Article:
Toby Raymond

Toby Raymond is a horse owner and freelance writer who lives in Vermont. She is a frequent contributor to American Farriers Journal.



Educating Horse Owners As Part Of The Job

You can improve your business by letting clients know how they can make it easier to do your job
You have a busy day ahead which means that keeping on track depends largely on having mannerly horses with clean, dry feet waiting when you arrive. Someone on hand ready to hold each horse for the duration without interruption is a plus, as are aisles clear of debris, dogs locked up and - of course - and payment waiting for you at the end of it all.
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Complementary Therapies Gaining Wider Use in Hoof Care

Acupuncture, chiropractic adjustments seen as best used in conjunction with more conventional treatments
Once considered outside the realm of commonplace medical procedures, complementary equine therapies, such as acupuncture and animal chiropractic are undergoing a growing acceptance. Both topics were included on the agenda of the American Veterinary Medical Association annual convention held in Seattle, Wash., during July.
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Making The Case For Building Your Forging Skills

These farriers say the forge is the foundation of good farriery and also will improve your shoeing business
The village smithy is a thing of the past. Today, the sound of steel against steel is more typically heard from an anvil hauled from the back of a farrier rig, more often from modifying a keg shoe than building a shoe from hot steel.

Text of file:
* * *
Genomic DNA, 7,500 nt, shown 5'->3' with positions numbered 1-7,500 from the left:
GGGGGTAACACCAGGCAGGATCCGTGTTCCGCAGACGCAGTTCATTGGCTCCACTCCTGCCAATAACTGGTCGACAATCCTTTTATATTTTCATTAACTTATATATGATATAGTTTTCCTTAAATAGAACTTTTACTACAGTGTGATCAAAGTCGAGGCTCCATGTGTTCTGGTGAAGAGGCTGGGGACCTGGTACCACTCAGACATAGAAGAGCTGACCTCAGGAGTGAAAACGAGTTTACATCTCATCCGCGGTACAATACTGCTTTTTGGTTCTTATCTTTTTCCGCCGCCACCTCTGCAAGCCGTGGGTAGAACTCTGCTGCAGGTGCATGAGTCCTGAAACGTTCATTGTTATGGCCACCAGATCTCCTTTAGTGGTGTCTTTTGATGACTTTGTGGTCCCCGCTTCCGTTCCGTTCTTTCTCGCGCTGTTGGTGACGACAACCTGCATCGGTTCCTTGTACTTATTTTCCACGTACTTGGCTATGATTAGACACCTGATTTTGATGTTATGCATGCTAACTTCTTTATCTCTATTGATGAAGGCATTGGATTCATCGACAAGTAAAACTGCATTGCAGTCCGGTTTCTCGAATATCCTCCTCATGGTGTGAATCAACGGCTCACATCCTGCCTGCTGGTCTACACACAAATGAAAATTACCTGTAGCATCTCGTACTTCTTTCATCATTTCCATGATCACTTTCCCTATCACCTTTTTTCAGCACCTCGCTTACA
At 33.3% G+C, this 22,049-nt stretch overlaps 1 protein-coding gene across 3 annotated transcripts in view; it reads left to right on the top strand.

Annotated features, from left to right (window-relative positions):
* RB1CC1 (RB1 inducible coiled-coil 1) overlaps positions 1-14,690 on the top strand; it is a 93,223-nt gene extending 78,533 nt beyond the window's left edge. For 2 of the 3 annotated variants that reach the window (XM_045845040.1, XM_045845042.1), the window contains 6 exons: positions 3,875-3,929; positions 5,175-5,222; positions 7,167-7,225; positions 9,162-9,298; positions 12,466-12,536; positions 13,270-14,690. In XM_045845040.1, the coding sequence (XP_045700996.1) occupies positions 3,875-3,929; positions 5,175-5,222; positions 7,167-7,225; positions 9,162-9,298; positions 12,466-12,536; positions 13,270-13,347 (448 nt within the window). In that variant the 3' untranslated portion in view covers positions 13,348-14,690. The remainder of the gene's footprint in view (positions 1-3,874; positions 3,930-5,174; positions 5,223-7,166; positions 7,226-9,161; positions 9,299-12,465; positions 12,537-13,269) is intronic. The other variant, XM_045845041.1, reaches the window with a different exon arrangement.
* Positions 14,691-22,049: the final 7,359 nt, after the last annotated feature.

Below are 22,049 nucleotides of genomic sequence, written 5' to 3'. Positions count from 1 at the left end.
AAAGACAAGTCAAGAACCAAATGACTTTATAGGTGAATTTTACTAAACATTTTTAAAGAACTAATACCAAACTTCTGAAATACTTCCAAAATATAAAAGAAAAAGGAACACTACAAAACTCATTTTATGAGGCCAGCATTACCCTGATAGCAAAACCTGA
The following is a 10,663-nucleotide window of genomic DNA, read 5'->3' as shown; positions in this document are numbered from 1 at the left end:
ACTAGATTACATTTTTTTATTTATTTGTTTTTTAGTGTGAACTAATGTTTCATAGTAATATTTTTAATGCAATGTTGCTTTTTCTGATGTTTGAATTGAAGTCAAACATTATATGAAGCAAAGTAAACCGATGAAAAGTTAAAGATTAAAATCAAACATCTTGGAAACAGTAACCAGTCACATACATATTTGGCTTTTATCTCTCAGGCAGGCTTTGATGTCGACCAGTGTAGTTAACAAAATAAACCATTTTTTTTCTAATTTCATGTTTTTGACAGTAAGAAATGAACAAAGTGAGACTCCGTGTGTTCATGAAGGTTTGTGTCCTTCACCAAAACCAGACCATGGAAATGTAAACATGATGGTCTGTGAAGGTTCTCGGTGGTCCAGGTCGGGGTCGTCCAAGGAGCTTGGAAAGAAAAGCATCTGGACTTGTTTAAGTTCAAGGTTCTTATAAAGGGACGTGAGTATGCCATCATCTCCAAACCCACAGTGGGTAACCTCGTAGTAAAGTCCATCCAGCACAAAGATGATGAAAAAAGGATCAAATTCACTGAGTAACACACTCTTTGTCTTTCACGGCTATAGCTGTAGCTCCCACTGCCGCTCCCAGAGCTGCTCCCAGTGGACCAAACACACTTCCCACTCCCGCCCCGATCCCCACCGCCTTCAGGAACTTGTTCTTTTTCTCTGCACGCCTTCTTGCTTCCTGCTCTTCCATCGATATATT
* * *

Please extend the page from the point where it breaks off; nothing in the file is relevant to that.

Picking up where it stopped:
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Bob Smith

You Don’t Dare Stop Learning

Top farrier educators say continuing your education is vital for providing better hoof care and building your business
Concentrating on a particular discipline or area of interest in is one way to focus your continuing farriery education, says Bob Smith.
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Dealing With Thin-Soled Shoes

Soles get thin for a variety of reasons figuring out which one is the key to treating a case properly
The sole is the guardian that shields the sensitive structures of the hoof from contact with the outside world. Acting as the primary barrier against ground surface trauma, it is designed to handle concussion naturally; however, it seems that this once efficient protector has become one of the most abused structures of a horse’s anatomy.
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Mike Hayward

There's Just a Little More to Balance

New farrier finds similarities to former career training and trimming elephants
Even in a profession known for unlikely beginnings, Mike Hayward’s route to becoming a farrier is unusual. Before he turned to shoeing horses, Hayward, a native of Somerset, England, was the head elephant trainer for the Blue Unit at the Ringling Brothers Barnum & Bailey Circus.
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